Mental illness and cognitive impairment, including depression and progressive conditions like Alzheimer's disease, are also associated with UI (Chassagne et al., 1999;Palmer, German, & Ouslander, 1991). Outcome assessments are complicated in the cognitively impaired, but are an important emerging area of study; care preferences have been reliably identified in patients with significant cognitive decline (Simmons & Schnelle, 1999) and effective strategies for managing incontinence in the cognitively impaired have been reported (Ouslander et al., 1995). The feasibility of primary prevention of UI in this population should be investigated.


Arthritis and other diseases that progressively decrease mobility, dexterity, or both have been implicated in incontinence-related loss of independence; decreased functional mobility is a risk factor for both UI and fecal incontinence (FI) in older adults (Borrie & Davidson, 1992;Jakobsson & Hallberg, 2002;Palmer et al., 1991). For example, in a sample of French long-term care (LTC) residents, the relative risk of developing FI related to existing UI was 2.0 (95%CI 1.5 to 2.6; p = .001) and to poor mobility was 1.7 (95%CI 1.2 to 2.4; p = .001;Chassagne et al., 1999). Little is known about the potential to prevent incontinence through strategies that maintain dexterity and mobility associated with chronic progressive disease.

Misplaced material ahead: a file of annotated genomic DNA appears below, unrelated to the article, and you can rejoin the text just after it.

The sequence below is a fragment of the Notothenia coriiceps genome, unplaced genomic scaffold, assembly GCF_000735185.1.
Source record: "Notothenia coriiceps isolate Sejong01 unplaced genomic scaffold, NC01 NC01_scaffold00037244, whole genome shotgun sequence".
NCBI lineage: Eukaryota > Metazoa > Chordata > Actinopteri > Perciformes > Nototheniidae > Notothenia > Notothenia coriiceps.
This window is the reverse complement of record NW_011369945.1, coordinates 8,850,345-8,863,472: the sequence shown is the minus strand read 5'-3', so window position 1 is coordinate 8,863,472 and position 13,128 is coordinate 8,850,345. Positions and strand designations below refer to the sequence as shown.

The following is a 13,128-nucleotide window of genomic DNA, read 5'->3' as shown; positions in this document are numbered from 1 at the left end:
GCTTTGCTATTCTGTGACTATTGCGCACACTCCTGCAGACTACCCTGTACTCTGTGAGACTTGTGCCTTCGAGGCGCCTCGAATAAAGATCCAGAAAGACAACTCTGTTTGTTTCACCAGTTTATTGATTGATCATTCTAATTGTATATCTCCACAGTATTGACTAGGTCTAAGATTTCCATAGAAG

Prostate cancer looms as the highest incident cancer and second highest cause of cancer mortality in men (MCG Health Center, 2000-2002), with incidence estimated at 198,100 cases for 2001 (Moorhouse, Robinson, Bradway, Zoltick, & Newman, 2001). Reports of comorbid UI following prostatectomy are mixed and highly variable with UI rates ranging from 8% to 87% at 6 months and 5% to 44% at 1 year following prostatectomy (Van Kampen et al., 2000). Improved surgical techniques for radical prostatectomies have been developed to reduce postoperative UI, resulting in earlier return of continence and a 14% to 34% increase in 3- to 6-month continence status (Deliveliotis, Protogerou, Alargof, & Varkarakis, 2002;John & Hauri, 2000;Steiner, 2000;Walsh & Marschke, 2002). Experience of the surgeon has also been shown to reduce postoperative complications (Catalona, Carvalhal, Mager, & Smith, 1999). Techniques that avoid nerve and muscle damage improve the patient's chances for continence. Delaying catheter removal up to 7 days postprostatectomy has a positive effect on restoring continence, avoiding urinary retention, and maintaining urethral anastomosis (Patel & Lepor, 2003).